Server Administration & Management

Linux OS Hardening Part-1

1. Secure /tmp and /var/tmp

If they are running cPanel (I usually look for the ‘/scripts’ directory) then run /scripts/securetmp This will remount the ‘/tmp’ and ‘/var/tmp’ as ‘noexec’.

# /scripts/securetmp

Sometimes cPanel has an issue with /tmp permissions. Run the following:

# ls -al /

if you see: drwxr-xr-x   5 root   root   xxxxx mon xx xx:xx /tmp
You’ll need to chmod the /tmp directory to 1777 in order to set the sticky bit.

# chmod 1777 /tmp

If they are not running cPanel you will manually need to mount the filesystems as nonexecutable. If the user has a separate partition for /tmp, you can simply remount it with noexec,nosuid options. You can edit /etc/fstab with this options, then type “mount –o remount /tmp”. You can then create a symbolic link from /var/tmp to /tmp (“ln –s /tmp /var/tmp”). Keep in mind you will need to backup any files in /var/tmp and move them to /tmp. Pay special attention to the MySQL socket, as it will like need to be recreated. After creating the symbolic link, remove the MySQL socket and recreate it:

# mount -o rw,noexec,nodev,nosuid,remount /tmp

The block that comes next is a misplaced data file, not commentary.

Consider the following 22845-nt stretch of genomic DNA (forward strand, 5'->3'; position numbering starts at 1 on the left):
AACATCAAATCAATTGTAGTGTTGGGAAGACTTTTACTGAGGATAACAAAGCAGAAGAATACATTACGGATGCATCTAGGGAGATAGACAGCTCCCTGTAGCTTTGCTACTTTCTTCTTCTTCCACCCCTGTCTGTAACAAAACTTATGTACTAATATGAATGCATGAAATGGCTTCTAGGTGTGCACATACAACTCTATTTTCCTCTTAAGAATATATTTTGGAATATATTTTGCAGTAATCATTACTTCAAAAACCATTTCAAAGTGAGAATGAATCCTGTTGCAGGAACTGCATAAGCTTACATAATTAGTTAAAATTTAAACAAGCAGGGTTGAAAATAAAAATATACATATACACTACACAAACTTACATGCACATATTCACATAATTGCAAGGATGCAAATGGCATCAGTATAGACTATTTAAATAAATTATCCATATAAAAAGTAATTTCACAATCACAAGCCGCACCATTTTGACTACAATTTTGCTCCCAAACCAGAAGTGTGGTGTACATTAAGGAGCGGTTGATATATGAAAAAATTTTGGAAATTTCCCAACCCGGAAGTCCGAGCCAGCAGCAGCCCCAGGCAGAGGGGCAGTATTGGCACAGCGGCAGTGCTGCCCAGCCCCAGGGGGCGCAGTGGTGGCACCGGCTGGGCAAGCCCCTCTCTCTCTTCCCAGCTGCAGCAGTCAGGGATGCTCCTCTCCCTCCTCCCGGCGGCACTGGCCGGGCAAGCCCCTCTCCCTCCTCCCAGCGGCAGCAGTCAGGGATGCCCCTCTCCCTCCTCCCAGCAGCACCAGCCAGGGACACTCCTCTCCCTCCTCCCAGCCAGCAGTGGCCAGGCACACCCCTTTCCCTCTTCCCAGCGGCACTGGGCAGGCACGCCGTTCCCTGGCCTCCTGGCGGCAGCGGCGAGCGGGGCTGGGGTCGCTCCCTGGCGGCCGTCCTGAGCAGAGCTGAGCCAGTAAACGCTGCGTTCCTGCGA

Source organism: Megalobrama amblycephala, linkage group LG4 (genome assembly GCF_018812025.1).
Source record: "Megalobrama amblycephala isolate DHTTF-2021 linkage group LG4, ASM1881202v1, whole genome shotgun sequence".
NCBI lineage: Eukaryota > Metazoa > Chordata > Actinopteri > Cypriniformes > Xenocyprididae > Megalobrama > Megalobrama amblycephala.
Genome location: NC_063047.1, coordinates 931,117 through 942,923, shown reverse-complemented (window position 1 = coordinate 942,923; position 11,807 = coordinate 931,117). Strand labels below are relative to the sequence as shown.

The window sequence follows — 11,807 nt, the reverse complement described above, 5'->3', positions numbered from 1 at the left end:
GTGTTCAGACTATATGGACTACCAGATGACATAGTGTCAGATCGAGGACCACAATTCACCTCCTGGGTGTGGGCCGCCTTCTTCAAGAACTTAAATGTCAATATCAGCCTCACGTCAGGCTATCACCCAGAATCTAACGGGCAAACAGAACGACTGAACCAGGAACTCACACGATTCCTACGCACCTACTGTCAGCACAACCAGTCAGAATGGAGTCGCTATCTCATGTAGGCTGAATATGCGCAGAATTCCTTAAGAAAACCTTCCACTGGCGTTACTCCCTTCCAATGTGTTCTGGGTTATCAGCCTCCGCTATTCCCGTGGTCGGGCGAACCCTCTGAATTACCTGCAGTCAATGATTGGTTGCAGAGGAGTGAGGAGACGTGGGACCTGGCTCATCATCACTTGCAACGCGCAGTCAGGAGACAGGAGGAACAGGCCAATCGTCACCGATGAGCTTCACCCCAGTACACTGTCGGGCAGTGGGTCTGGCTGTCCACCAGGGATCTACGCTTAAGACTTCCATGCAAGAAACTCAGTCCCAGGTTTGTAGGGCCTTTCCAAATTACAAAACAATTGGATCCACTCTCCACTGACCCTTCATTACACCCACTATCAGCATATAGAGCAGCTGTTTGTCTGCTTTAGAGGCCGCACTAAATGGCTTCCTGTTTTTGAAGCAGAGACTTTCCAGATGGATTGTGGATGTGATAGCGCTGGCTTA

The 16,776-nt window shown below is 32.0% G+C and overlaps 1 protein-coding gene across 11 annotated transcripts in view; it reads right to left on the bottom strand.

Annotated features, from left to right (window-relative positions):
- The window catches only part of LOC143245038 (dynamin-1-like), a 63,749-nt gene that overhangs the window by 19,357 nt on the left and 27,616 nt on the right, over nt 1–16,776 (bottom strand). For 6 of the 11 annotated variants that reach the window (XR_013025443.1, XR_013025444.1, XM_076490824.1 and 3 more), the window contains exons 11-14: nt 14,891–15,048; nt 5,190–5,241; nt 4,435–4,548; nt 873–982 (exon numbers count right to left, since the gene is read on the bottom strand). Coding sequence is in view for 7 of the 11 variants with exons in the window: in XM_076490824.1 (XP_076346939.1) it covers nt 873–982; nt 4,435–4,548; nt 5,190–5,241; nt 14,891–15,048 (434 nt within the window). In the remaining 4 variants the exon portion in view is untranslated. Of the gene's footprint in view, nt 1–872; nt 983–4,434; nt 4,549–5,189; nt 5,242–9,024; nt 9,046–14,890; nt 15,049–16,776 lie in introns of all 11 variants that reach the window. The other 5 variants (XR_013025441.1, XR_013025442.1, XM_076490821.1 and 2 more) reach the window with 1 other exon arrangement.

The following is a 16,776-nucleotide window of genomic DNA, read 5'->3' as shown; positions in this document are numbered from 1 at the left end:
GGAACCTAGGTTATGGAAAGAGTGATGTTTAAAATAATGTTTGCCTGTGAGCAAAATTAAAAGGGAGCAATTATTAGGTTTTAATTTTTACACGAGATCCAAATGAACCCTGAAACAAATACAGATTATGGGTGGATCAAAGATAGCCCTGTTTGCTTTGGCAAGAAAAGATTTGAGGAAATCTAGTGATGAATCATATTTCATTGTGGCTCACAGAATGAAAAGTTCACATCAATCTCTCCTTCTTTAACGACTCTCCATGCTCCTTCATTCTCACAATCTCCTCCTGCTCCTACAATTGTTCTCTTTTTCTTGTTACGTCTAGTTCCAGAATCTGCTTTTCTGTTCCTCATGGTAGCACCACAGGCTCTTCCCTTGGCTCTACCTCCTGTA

# rm –rf /tmp/mysql.sock

# ln –s /var/lib/mysql/mysql.sock /tmp/mysql.sock

If they do not have a separate partition for /tmp, you will need to create a loopback filesystem. Issue the following series of commands:

# dd if=/dev/zero of=/dev/tmpMnt bs=1024 count=512000

# mke2fs /dev/tmpMnt

# mkdir /tmp.bak

# mv /tmp/* /tmp.bak/ (verify that dot-files are also moved)

# mount -o loop,noexec,nosuid,rw /dev/tmpMnt /tmp

# mv /tmp.bak/* /tmp/ (again, very that dot-files are also moved)

# rm -rf /tmp.bak

# chmod 1777 /tmp

# vi /etc/fstab (add: /dev/tmpMnt /tmp ext2 loop,nosuid,noexec,rw 0 0)

The above commands create a 512MB loopback filesystem for /tmp, then mounts it as non-executable. From here, you can create a symbolic link from /var/tmp as described above.


2. Secure /usr/local/apache/proxy

Remove the directory and create a symbolic link from it to a secured /tmp:

# rm -rf /usr/local/apache/proxy

# ln -s /tmp /usr/local/apache/proxy


3. Secure /dev/shm

/dev/shm is basically a ramfs. As it is world-writable we recommend unmount it or at least removing its permissions:

# umount /dev/shm (you cannot be in the directory when executing this command)

# vi /etc/fstab (comment out # the entry for /dev/shm)


# chmod o-w /dev/shm


4. Secure /var/spool/ directories

This will remove world write access.

# chmod -R o-w /var/spool


5. Make sure the machine is current on patches

If the machine has cPanel on it please make sure the pkgSkipList contains the following (run /usr/sbin/up2date –configure):


You can run /scripts/checkup2date and it will add these automatically.

From here it is usually best to let cPanel install some of the needed RPM’s it knows it needs. You can accomplish this by running /scripts/rpmup

Now you can go ahead and run /usr/sbin/up2date -l to see what packages are available for install/upgrade.

Right under ‘Fetching rpm headers…’ will be all the packages available to the server. To update these run